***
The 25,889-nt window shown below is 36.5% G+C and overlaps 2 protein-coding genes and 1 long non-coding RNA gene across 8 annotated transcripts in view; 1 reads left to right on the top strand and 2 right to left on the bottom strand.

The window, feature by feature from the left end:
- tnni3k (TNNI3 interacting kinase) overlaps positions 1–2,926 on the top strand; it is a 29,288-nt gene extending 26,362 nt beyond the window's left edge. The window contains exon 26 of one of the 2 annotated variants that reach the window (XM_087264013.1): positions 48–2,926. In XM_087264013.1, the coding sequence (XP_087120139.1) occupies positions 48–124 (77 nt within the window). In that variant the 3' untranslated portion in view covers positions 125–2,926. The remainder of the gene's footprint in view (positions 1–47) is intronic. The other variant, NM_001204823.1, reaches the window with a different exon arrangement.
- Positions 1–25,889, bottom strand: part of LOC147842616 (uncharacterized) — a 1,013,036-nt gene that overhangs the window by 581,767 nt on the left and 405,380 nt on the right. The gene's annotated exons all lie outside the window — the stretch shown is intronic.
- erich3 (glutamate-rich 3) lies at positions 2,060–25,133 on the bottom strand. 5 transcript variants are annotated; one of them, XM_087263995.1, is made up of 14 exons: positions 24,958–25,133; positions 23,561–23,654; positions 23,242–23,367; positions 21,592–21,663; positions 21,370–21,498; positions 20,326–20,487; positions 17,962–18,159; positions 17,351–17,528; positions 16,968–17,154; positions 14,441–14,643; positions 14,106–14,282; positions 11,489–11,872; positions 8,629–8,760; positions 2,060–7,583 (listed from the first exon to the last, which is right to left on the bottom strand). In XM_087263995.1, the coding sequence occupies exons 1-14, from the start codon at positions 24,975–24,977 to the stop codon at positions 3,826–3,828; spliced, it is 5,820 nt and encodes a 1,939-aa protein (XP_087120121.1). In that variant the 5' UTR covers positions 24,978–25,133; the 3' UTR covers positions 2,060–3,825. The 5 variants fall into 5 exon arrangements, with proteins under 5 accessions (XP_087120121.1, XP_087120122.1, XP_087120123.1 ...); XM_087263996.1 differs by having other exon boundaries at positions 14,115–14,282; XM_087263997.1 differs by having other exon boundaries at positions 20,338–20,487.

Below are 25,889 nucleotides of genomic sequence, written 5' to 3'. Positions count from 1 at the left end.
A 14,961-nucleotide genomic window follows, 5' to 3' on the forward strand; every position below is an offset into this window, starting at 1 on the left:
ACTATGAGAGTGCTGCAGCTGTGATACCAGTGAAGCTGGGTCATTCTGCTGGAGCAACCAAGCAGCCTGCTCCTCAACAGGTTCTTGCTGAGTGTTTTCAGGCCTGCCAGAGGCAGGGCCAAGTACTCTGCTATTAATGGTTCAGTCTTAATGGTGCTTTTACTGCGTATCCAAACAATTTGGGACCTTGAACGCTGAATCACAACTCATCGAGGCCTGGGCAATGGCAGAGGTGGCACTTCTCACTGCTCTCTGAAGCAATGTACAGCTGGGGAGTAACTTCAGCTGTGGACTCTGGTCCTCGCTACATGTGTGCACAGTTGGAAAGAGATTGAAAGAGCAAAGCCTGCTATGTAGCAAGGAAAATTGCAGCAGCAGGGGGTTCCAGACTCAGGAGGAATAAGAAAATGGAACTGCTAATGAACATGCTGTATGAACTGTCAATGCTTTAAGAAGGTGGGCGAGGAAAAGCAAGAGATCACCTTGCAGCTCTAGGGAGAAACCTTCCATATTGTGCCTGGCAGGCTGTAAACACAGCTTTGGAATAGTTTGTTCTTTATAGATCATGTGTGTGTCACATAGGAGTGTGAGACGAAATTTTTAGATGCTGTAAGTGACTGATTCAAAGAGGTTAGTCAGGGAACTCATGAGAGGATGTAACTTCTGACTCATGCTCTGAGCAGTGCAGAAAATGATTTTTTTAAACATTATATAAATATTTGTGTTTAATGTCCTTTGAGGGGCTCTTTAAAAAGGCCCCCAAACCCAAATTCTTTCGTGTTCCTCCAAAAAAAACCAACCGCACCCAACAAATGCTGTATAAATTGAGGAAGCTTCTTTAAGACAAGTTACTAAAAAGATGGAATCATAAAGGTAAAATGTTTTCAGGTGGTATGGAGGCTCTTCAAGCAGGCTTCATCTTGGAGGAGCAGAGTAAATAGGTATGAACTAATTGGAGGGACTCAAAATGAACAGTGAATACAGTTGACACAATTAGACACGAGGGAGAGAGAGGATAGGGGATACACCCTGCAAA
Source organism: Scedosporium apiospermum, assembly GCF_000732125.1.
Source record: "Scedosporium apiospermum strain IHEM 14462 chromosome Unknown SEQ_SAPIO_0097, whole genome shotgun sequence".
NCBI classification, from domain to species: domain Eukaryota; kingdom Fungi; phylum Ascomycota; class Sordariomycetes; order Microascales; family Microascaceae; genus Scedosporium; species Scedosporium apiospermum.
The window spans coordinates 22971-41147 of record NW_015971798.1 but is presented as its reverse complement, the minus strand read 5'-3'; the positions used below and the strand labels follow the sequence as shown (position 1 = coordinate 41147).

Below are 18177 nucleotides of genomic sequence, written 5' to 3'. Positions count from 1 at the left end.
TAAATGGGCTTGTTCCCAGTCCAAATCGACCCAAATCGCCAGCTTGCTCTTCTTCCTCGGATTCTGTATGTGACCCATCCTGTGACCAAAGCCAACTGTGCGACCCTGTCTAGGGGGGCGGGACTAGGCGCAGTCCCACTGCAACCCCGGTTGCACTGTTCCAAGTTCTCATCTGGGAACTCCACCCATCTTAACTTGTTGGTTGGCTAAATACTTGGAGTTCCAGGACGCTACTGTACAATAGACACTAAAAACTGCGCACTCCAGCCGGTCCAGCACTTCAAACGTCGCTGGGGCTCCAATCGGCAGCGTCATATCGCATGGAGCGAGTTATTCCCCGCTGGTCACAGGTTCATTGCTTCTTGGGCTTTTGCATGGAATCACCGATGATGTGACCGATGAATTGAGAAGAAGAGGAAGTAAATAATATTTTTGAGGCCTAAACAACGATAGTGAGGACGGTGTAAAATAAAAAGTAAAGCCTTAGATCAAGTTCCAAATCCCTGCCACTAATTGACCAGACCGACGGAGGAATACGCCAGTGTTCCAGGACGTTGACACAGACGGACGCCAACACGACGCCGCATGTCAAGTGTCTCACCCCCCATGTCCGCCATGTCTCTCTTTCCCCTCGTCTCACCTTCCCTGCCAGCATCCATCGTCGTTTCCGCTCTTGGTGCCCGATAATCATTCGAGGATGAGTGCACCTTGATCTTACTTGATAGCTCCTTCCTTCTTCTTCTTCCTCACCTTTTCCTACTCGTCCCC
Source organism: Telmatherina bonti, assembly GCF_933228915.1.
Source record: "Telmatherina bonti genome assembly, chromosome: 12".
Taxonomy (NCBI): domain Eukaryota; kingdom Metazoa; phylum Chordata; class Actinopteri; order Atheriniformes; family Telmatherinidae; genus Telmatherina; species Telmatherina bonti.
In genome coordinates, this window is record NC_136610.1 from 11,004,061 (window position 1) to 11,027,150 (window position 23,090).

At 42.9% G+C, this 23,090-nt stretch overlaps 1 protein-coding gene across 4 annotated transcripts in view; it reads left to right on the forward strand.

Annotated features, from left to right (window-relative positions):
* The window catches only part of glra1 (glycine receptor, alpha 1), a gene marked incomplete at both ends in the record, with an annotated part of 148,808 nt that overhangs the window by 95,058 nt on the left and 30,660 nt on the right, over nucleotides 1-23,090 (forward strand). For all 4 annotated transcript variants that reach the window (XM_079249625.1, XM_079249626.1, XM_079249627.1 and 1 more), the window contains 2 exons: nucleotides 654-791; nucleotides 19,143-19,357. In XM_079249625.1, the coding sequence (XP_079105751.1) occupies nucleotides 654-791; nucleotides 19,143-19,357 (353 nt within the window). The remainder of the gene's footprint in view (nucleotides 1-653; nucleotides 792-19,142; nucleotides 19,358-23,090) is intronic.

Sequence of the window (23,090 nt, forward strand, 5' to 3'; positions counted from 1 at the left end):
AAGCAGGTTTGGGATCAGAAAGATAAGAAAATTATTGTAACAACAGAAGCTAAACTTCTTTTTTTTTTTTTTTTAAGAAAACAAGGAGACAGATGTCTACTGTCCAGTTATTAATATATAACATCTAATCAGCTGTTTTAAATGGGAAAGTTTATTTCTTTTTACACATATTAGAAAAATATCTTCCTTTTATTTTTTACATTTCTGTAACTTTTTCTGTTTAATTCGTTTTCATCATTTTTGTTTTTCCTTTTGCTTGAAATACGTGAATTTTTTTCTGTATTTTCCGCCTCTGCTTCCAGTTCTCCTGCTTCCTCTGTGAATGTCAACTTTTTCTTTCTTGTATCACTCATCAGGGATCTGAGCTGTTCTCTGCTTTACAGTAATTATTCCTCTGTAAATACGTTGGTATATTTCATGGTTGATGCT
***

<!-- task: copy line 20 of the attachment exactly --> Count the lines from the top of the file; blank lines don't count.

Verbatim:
Annotated features, from left to right (window-relative positions):